Sunday, June 15, 2008

Attempted Subordinate Court Escape: Better Humans not Systems

“It shouldn’t have happened” and “human error” have become popular phrases by high level ministers these days. We first heard them from Wong Kan Seng after the Mas Selamat escape and now from K Shanmugan after the attempted escape by 2 individuals charged with robbery.

Unlike Mas Selamat’s escape, the foiled subordinate court escape was apparently not due to poor systems/procedures. I guess I can accept that point. After all, there was nothing wrong this time with the CCTV cameras or the physical structures of the lock-up at the courts. So yes, it was largely down to human error. This view is of course only based on what I know of the incident as reported.

Limiting the movement of accused individuals at the Subordinate court, as proposed by Shanmugan, sounds like a good idea as long as this does not deny them the right to have their case heard in a manner that is not prejudicial to them. Just like flights risk individuals should not be denied medical treatment. If the treatment is not in a public hospital then the standards in a secured facility should not be lacking in quality.

But limited movement is movement nonetheless and thus there will always be opportunities for lapses to occur once again.

Will adding more procedures or systems be the cure-it-all? It really depends as more steps can actually further complicate things and result in confusion or an over reliance on these systems to prevent human error. Each individual may start to rely on another cleaning up potential lapses. Thankfully there was some semblance of system effectiveness in reacting to the attempted escape.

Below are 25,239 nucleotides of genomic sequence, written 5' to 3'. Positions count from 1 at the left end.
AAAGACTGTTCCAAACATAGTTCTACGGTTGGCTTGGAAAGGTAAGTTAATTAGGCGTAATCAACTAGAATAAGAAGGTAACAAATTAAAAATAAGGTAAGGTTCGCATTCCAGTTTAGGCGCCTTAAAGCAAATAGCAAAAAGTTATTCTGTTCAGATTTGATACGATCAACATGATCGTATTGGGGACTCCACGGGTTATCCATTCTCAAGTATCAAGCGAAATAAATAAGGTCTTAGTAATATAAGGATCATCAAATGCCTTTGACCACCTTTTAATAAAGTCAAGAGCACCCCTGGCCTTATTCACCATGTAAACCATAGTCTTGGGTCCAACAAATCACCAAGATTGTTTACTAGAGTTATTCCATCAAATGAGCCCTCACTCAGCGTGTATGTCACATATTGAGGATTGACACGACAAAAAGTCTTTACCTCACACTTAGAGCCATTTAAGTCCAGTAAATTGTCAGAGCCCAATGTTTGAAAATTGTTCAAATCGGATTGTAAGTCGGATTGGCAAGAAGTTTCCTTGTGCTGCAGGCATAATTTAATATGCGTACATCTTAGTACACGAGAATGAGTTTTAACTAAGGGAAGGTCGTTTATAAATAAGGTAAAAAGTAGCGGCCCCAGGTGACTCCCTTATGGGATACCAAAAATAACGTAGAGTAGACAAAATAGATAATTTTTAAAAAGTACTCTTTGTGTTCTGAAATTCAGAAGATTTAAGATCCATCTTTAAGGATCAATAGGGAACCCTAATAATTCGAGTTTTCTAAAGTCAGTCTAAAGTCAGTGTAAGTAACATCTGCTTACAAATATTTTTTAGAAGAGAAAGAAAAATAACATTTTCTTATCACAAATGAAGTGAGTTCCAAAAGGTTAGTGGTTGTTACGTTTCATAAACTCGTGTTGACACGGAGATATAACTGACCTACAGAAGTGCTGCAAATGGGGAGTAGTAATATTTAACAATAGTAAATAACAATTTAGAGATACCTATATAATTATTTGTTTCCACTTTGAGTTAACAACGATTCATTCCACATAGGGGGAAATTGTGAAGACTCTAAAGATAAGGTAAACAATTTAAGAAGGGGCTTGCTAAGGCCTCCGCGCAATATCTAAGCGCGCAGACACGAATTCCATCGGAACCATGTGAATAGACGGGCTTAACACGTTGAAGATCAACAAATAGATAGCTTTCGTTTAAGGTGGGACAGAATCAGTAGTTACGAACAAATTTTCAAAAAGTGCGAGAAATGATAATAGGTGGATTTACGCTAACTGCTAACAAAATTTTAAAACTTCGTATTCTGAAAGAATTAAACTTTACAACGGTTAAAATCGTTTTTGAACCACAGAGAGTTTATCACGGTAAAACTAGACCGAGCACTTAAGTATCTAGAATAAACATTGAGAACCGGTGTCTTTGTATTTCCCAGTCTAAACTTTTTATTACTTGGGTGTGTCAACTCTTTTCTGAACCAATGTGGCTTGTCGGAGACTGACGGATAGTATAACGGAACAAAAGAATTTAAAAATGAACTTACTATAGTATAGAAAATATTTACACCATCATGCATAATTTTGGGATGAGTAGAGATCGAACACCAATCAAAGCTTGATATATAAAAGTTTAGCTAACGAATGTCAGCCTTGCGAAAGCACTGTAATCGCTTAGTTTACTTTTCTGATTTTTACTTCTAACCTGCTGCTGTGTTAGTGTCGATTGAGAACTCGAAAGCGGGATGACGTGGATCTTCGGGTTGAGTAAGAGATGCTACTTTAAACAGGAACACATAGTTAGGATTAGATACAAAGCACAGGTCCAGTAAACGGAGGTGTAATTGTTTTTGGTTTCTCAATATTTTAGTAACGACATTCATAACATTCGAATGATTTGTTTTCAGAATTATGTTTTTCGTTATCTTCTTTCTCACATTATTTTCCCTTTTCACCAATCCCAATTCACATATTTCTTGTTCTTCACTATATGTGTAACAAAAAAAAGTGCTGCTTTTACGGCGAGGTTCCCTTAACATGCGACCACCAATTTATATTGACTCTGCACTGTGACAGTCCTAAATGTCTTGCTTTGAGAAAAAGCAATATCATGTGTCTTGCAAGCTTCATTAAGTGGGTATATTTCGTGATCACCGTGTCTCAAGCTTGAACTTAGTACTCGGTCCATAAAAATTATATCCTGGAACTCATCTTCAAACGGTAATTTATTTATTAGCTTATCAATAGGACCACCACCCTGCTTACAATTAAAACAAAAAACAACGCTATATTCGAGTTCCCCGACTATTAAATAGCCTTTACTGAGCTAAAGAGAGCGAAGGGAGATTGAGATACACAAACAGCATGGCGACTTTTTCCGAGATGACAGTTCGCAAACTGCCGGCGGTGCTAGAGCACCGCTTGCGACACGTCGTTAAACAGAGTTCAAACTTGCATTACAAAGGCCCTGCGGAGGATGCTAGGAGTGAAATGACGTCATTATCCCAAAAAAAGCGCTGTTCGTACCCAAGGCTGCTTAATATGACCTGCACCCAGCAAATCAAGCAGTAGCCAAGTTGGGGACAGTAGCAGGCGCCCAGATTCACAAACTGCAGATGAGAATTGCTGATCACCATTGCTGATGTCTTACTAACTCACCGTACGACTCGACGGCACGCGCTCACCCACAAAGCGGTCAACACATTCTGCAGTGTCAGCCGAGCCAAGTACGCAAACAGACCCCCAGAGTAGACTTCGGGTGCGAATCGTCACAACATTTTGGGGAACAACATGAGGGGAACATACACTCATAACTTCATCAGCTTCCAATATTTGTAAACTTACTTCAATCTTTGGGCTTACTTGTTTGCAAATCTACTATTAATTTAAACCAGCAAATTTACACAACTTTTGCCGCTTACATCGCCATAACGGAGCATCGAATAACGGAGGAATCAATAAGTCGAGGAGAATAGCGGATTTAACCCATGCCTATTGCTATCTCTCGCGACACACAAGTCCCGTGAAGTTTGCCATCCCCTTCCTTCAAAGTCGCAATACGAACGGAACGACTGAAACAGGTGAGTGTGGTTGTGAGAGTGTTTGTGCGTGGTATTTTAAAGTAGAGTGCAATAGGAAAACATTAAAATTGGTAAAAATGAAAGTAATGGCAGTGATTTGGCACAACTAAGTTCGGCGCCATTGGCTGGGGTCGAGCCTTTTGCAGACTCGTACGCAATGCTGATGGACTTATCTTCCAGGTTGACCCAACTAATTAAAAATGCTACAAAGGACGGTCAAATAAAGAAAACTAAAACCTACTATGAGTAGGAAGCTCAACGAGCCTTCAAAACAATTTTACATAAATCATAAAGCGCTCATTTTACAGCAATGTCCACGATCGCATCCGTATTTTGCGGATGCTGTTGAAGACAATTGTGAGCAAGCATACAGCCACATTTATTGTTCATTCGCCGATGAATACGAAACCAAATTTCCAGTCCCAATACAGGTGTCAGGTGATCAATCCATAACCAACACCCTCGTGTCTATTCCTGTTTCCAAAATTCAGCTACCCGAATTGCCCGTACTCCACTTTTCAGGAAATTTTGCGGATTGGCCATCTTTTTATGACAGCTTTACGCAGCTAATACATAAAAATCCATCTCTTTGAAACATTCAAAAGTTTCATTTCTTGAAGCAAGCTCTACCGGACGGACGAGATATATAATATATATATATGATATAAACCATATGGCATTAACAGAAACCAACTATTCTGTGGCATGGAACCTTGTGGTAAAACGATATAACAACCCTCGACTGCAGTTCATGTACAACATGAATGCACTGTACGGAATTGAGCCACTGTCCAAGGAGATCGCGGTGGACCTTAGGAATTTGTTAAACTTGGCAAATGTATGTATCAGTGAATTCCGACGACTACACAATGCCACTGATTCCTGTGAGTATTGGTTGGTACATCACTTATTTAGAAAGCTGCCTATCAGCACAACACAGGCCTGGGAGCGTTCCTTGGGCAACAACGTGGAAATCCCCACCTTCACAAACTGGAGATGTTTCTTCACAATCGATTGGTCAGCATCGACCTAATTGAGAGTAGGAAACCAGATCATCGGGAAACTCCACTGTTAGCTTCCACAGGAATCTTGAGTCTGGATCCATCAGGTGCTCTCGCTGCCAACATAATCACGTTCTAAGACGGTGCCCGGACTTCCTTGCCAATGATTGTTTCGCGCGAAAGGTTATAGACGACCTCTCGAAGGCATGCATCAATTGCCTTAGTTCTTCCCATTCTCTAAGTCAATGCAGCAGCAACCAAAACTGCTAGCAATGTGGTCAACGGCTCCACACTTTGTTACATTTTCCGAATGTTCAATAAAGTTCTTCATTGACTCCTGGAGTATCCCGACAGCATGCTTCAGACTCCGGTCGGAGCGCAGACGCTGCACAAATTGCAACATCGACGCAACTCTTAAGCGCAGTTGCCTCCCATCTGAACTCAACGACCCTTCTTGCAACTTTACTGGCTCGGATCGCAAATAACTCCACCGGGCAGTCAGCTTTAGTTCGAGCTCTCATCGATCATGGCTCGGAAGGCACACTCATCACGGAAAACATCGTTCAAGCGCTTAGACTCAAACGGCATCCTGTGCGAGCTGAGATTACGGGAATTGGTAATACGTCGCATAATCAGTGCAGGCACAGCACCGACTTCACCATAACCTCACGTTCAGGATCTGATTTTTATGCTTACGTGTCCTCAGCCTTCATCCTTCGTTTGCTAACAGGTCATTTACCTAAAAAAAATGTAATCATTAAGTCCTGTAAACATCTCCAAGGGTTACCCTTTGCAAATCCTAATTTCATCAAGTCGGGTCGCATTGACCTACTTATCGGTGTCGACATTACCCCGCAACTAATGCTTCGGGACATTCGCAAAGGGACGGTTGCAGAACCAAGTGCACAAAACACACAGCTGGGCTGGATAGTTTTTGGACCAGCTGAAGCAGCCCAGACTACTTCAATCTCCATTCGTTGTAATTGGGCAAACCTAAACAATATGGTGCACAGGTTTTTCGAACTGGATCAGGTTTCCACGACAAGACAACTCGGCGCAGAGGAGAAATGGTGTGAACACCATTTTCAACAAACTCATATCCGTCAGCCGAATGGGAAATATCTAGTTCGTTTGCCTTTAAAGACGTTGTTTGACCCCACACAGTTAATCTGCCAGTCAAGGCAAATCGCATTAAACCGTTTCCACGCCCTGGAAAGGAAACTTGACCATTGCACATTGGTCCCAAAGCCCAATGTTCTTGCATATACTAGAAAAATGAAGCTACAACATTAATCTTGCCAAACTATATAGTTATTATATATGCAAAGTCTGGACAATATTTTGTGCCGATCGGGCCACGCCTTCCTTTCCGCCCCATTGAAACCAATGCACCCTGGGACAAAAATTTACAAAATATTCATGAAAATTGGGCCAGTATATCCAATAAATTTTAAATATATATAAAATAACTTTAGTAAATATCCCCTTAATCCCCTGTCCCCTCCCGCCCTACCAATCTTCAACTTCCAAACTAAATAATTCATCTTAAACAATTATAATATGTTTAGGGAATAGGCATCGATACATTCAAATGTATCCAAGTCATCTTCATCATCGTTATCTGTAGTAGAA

But those that have been to the army will know that no amount of SOP, guidelines or rules can prevent shit from happening. As long as humans are left in charge of executing them, there will always be the chance for mistakes. And this can sometimes be due to “negligence” or “acts of God” beyond our control. Personal errors are not always due to “complacency” as the state-funded press will have you believe.

This is where our million dollar ministers earn their pay check. Apart from formulating strategies and systems of conduct, they also need to invest heavily in proper training and motivation of personnel under their charge. A system is only as good as the sum of all its parts and if the just one component fails, the whole system crumbles.

No comments: